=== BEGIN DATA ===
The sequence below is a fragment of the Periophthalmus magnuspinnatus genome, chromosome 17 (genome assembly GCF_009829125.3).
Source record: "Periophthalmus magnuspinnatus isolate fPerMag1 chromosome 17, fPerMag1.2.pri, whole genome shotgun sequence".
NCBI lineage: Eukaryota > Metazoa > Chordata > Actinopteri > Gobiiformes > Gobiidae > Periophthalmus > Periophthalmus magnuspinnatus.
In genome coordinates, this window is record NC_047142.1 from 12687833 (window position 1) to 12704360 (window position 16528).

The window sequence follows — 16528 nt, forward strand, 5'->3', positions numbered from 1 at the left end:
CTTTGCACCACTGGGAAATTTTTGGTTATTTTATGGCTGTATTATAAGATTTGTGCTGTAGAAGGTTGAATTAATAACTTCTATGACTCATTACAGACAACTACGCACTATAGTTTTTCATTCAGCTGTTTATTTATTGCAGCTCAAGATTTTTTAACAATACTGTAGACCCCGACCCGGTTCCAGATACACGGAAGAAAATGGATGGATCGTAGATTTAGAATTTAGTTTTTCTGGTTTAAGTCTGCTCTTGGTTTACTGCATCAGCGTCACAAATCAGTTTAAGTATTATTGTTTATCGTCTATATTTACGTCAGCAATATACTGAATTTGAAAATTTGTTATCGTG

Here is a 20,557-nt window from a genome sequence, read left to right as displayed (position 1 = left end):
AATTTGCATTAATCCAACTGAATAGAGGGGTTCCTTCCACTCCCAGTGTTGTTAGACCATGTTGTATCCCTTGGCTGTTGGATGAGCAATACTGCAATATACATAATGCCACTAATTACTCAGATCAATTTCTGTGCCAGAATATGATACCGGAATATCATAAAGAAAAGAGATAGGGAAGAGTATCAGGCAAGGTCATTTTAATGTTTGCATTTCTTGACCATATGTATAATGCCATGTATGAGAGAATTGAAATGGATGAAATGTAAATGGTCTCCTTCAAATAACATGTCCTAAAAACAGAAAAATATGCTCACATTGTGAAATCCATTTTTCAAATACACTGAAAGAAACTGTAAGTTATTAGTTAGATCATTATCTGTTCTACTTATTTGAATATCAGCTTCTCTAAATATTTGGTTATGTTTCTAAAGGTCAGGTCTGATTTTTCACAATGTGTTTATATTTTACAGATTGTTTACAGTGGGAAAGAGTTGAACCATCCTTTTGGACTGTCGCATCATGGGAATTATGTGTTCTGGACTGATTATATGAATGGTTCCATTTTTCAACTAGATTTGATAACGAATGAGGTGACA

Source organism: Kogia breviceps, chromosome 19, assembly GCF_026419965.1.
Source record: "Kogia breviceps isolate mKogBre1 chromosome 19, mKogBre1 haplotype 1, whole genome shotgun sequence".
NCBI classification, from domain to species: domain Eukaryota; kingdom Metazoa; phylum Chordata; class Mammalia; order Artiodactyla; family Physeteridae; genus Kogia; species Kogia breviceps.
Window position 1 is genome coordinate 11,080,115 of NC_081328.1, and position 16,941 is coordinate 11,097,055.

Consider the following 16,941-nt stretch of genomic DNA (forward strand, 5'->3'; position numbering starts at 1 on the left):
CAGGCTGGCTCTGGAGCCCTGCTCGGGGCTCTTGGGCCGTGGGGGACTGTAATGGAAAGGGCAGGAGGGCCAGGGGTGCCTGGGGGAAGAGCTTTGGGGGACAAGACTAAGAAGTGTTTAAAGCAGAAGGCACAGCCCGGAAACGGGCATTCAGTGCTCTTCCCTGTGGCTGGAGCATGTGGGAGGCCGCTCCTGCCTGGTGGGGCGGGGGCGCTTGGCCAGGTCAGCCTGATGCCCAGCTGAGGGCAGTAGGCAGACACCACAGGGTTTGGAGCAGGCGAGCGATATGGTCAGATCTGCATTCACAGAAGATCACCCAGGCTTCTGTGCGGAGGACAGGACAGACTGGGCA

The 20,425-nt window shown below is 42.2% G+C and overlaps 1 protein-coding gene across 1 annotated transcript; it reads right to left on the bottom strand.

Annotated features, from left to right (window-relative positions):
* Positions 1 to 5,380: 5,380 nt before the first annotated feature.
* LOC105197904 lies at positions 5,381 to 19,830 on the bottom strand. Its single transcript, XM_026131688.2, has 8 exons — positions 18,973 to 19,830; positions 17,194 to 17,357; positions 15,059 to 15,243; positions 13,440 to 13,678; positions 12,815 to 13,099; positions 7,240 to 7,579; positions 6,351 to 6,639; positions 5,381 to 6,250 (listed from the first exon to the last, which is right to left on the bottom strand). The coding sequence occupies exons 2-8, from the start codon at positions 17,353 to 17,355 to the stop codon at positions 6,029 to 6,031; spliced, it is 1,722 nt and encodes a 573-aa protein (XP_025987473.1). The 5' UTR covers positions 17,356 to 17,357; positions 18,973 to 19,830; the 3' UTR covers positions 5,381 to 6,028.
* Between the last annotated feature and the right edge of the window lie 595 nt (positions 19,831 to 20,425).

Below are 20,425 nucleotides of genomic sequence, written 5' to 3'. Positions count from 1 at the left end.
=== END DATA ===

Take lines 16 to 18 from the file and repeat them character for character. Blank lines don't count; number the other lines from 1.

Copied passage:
Annotated features, from left to right (window-relative positions):
* Positions 1 to 5,380: 5,380 nt before the first annotated feature.
* LOC105197904 lies at positions 5,381 to 19,830 on the bottom strand. Its single transcript, XM_026131688.2, has 8 exons — positions 18,973 to 19,830; positions 17,194 to 17,357; positions 15,059 to 15,243; positions 13,440 to 13,678; positions 12,815 to 13,099; positions 7,240 to 7,579; positions 6,351 to 6,639; positions 5,381 to 6,250 (listed from the first exon to the last, which is right to left on the bottom strand). The coding sequence occupies exons 2-8, from the start codon at positions 17,353 to 17,355 to the stop codon at positions 6,029 to 6,031; spliced, it is 1,722 nt and encodes a 573-aa protein (XP_025987473.1). The 5' UTR covers positions 17,356 to 17,357; positions 18,973 to 19,830; the 3' UTR covers positions 5,381 to 6,028.